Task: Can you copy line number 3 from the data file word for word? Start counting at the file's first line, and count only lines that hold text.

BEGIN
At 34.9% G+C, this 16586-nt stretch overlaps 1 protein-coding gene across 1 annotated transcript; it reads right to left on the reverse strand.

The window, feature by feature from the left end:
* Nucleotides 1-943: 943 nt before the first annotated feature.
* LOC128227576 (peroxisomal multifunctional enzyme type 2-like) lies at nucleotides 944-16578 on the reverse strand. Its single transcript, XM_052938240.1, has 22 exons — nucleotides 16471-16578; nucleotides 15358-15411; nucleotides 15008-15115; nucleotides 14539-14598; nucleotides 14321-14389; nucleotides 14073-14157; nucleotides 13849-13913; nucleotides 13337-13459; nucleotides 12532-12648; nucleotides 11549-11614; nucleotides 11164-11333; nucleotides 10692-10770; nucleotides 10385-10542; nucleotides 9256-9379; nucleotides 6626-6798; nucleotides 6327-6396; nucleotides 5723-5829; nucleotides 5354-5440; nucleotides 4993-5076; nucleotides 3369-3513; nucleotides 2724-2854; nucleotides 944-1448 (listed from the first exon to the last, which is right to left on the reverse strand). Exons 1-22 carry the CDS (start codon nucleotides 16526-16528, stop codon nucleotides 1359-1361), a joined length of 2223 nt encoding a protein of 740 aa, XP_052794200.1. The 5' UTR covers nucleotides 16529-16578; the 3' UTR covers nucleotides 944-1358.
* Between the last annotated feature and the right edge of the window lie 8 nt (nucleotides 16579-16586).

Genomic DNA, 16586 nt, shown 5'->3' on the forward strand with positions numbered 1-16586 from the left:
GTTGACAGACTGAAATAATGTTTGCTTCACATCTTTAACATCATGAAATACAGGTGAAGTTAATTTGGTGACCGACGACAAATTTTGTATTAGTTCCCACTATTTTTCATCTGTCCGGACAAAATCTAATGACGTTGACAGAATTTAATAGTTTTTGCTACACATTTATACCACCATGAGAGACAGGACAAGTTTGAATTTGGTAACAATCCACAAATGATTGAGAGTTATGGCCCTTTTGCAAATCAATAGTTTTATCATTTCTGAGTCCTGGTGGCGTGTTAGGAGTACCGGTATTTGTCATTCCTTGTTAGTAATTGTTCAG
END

* Nucleotides 1-943: 943 nt before the first annotated feature.